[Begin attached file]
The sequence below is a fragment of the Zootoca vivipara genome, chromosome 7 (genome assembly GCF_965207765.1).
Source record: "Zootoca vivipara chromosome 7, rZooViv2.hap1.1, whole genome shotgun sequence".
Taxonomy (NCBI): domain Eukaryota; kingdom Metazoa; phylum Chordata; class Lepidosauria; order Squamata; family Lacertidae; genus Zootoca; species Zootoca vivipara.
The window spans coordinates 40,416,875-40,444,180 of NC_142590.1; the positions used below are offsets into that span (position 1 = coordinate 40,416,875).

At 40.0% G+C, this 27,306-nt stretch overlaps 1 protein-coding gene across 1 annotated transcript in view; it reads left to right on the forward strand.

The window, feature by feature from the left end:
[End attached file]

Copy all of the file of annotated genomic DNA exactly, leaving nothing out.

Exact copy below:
The sequence below is a fragment of the Zootoca vivipara genome, chromosome 7 (genome assembly GCF_965207765.1).
Source record: "Zootoca vivipara chromosome 7, rZooViv2.hap1.1, whole genome shotgun sequence".
Taxonomy (NCBI): domain Eukaryota; kingdom Metazoa; phylum Chordata; class Lepidosauria; order Squamata; family Lacertidae; genus Zootoca; species Zootoca vivipara.
The window spans coordinates 40,416,875-40,444,180 of NC_142590.1; the positions used below are offsets into that span (position 1 = coordinate 40,416,875).

At 40.0% G+C, this 27,306-nt stretch overlaps 1 protein-coding gene across 1 annotated transcript in view; it reads left to right on the forward strand.

The window, feature by feature from the left end: